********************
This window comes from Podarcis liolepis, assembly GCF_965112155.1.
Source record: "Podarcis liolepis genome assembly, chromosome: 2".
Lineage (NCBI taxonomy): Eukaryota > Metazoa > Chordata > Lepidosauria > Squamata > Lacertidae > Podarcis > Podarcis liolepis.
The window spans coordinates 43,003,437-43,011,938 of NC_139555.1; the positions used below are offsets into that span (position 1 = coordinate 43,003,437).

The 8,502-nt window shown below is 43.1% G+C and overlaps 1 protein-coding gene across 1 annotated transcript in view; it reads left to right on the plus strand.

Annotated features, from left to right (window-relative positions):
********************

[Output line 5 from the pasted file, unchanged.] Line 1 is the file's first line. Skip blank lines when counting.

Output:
The 8,502-nt window shown below is 43.1% G+C and overlaps 1 protein-coding gene across 1 annotated transcript in view; it reads left to right on the plus strand.